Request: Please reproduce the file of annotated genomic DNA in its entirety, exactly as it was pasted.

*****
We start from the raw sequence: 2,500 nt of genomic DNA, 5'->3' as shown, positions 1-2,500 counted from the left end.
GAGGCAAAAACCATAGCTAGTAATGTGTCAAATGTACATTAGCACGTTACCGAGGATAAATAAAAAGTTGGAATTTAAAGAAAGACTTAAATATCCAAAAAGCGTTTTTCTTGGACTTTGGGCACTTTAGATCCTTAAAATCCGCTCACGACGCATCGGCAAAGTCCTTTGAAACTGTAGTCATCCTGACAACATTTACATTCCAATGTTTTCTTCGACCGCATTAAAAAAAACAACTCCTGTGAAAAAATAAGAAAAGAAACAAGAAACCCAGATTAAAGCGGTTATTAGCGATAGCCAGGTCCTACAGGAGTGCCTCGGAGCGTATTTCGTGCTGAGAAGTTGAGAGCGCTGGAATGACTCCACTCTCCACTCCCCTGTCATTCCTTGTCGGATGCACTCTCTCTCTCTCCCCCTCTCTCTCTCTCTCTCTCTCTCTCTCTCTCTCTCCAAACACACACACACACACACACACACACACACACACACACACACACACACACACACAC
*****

We start from the raw sequence: 2,500 nt of genomic DNA, 5'->3' as shown, positions 1-2,500 counted from the left end.
GAGGCAAAAACCATAGCTAGTAATGTGTCAAATGTACATTAGCACGTTACCGAGGATAAATAAAAAGTTGGAATTTAAAGAAAGACTTAAATATCCAAAAAGCGTTTTTCTTGGACTTTGGGCACTTTAGATCCTTAAAATCCGCTCACGACGCATCGGCAAAGTCCTTTGAAACTGTAGTCATCCTGACAACATTTACATTCCAATGTTTTCTTCGACCGCATTAAAAAAAACAACTCCTGTGAAAAAATAAGAAAAGAAACAAGAAACCCAGATTAAAGCGGTTATTAGCGATAGCCAGGTCCTACAGGAGTGCCTCGGAGCGTATTTCGTGCTGAGAAGTTGAGAGCGCTGGAATGACTCCACTCTCCACTCCCCTGTCATTCCTTGTCGGATGCACTCTCTCTCTCTCCCCCTCTCTCTCTCTCTCTCTCTCTCTCTCTCTCTCTCCAAACACACACACACACACACACACACACACACACACACACACACACACACACACACAC